WESTFIELD — Of the many words that she could opt to use to describe her life with multiple sclerosis (MS) — words like fear, pain, frustration, anger or confusion — one Westfield mom says the generosity of her friends and neighbors has recently inspired a far better option: hope.
Jamie Utitus, a special-education teacher and mother of two, was diagnosed with MS in 2010 after doctors discovered a series of lesions in her brain and along her spinal cord.
“It’s kind of hard to explain what was going through my head at the time,” she said. “At first, I wanted my kids to think I was a fighter, that I was some kind of superhero or something. Eventually, I realized that I would rather teach them to be honest, and to let them know that it’s okay to find real ways to be happy even when things are hard, or that it’s okay to find peace in the middle of chaos. It’s not always easy, but I really believe in trying to stay positive.”
MS is a chronic and typically progressive disease that causes irrevocable damage to certain nerve cells. Symptoms can include numbness, changes in speech or motor function, blurred vision and extreme fatigue.
For Jamie, a mother of two and former marathon runner, the diagnosis was particularly life-altering.
“As a teacher, writer, children’s book author, [Jamie] was always on the go, picking up the kids from school, grocery shopping, tutoring her special-ed kids after school, just doing the so-called ‘normal’ things we take for granted as able-bodied human beings. Then MS came to town and turned things upside down for her and us as a whole,” said Jamie’s husband, Tony. “In the last three years, her mobility has diminished to the point that she now spends most of her time in one room in our home.”
Though Jamie was eventually able to come to terms with her new reality and find inner peace, she and her family have never stopped looking for a way to make things better.
“Most of the treatments for MS, at least most of the options that are available in the U.S., are designed to lengthen the time between flare-ups,” Jamie said. “There is no cure for MS, not yet, so the best you can do is try to mitigate the symptoms any way you can.”
In addition to the physically debilitating nature of Jamie’s condition, the family has faced numerous financial hardships in the years following her diagnosis. At one point, Tony Utitus said, they were being asked to pay upwards of $13,000 per month in medical expenses that insurance would not cover.
“It has been hard,” said Tony. “Jamie’s MS prevents her from working, so we’re down to one income. We have two kids to support. It’s a lot to figure out.”
Then, in August of last year, actress Selma Blair, who also suffers from MS, announced that her condition was officially in remission following an experimental combination of chemotherapy and stem cell treatment.
“Remission,” said Jamie Utitus. “Actual remission. I had never heard anyone use that word in connection with MS before. It felt like something in me woke up for the first time in years.”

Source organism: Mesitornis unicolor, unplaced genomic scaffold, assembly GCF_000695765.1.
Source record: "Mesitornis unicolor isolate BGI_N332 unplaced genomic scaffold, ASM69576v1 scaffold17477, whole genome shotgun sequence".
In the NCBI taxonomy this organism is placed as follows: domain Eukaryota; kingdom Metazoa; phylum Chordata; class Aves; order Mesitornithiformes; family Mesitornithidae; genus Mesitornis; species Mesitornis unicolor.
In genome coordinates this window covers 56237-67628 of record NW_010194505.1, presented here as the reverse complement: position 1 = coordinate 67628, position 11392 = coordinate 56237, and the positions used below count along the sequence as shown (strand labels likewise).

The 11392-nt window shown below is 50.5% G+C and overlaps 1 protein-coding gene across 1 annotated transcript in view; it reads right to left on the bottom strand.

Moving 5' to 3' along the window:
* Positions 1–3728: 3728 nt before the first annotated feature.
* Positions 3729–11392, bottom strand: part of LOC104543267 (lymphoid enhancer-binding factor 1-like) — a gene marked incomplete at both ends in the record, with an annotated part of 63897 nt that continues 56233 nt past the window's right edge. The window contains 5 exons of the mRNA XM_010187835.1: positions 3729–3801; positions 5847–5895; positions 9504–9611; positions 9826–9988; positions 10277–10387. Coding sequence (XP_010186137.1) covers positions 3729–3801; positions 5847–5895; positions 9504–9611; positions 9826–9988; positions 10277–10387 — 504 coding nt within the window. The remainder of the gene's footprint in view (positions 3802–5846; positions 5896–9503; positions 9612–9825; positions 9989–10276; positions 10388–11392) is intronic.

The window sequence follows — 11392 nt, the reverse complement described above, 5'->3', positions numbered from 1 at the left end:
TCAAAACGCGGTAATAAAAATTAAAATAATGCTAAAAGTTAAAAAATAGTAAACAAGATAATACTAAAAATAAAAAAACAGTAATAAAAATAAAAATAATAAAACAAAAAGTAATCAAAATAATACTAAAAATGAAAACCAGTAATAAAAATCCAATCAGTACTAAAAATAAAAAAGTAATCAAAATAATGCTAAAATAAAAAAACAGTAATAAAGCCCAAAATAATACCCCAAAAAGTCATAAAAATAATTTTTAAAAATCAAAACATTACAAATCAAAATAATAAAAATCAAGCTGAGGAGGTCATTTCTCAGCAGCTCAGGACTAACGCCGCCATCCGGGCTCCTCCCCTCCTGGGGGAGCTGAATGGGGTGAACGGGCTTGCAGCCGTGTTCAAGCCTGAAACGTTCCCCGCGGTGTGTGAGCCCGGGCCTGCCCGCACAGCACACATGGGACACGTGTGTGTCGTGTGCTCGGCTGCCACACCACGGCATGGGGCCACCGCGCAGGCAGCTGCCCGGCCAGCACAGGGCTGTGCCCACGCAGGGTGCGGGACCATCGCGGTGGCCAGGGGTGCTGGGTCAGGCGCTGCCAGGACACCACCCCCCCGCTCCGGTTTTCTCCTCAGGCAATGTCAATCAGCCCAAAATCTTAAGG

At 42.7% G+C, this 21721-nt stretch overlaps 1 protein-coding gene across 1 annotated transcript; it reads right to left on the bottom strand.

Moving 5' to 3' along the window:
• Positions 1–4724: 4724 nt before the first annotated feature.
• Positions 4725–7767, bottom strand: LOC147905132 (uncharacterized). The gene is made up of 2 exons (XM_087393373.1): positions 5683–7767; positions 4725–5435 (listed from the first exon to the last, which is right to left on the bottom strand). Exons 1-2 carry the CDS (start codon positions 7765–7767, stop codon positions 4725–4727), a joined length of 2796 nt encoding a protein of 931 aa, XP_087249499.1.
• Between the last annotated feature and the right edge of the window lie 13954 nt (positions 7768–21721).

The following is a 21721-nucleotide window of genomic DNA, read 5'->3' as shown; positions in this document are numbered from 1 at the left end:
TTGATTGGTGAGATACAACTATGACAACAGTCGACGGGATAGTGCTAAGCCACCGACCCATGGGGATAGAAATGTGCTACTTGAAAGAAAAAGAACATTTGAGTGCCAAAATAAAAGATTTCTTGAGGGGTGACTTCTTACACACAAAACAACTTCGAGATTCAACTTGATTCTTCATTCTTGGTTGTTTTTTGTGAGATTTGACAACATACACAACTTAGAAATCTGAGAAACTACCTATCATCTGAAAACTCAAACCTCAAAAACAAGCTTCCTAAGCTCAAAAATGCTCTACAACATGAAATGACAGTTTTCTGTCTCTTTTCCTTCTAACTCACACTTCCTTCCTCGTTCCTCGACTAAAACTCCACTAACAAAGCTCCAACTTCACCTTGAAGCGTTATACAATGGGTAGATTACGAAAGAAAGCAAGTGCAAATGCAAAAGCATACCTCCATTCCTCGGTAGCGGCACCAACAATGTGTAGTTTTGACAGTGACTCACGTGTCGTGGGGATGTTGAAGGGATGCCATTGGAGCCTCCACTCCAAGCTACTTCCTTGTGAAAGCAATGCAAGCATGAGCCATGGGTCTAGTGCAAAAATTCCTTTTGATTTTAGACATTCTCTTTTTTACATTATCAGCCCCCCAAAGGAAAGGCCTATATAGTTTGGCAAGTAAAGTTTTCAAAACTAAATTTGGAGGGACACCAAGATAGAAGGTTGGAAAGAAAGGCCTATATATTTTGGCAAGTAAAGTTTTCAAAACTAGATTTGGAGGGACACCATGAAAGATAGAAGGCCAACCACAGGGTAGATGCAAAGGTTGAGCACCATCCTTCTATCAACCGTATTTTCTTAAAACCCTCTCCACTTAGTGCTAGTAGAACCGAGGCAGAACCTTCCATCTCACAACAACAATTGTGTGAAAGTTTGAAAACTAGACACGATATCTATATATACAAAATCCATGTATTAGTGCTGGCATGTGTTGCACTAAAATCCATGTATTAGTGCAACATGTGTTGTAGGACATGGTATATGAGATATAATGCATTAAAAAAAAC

The procedure, known as Hematopoietic Stem Cell Transplantation (HSCT), can reestablish blood cell production in patients whose bone marrow or immune system is damaged or defective in some way.
“The treatment allows for the production of new stem cells from her own blood,” Tony Utitus said. “It’s a pretty invasive process that involves chemotherapy and 30 days of isolation, but the outcome of this treatment is that her own new stem cells can be administered back into her body, which would reset her immune system.”
The procedure, though not without complications, could possibly do for Jamie Utitus what it did for Selma Blair — restore her mobility and send her MS into remission.
The problem, however, is that HSCT is not yet available in the United States. It also is wildly expensive and not covered by insurance. Treatments can range anywhere from $50,000 to $150,000, not counting the expense of having to travel to and stay in another country for the duration of the process.
In addition, Jamie said, time is running short.
“We have a limited window to make this happen,” said Jamie. “I would need to get the treatment before my MS progresses much further in order to see any results, so if I’m going to do this thing, I need to do it now.”
Earlier this year, the family launched a GoFundMe drive to try to raise the necessary funds as quickly as possible to give Jamie her best shot.
So far, the site has raised $30,679 out of its $56,000 goal.
“I’m blown away,” Jamie Utitus said, “…no, that doesn’t even describe it. I’m humbled and so, so grateful. It’s starting to feel like we might actually be able to make this happen. This could change my life, my family’s life. I don’t even know what that would look like, but I’m starting to let myself imagine it.”
In the event that the stars align and the treatment goes well, Jamie Utitus said she would like to start by reconnecting with the little things.
“I want to take a walk around the block with my husband and my dog,” she said. “I want to take my kids to the park. I want to go to the grocery store. I don’t know. You start thinking things like ‘maybe we could travel, or take a real vacation together,’ and yeah, that might all be possible, too, but really, I just want to live out in the world again, good, bad or otherwise.”
After years of learning to navigate the healthcare system and its numerous challenges, Jamie said that, given the chance, she would like to go back to school to get her doctorate in public policy in order to help make it easier for people to get the care that they need.
“It’s not running a marathon, but I think it would be more my speed these days,” she said.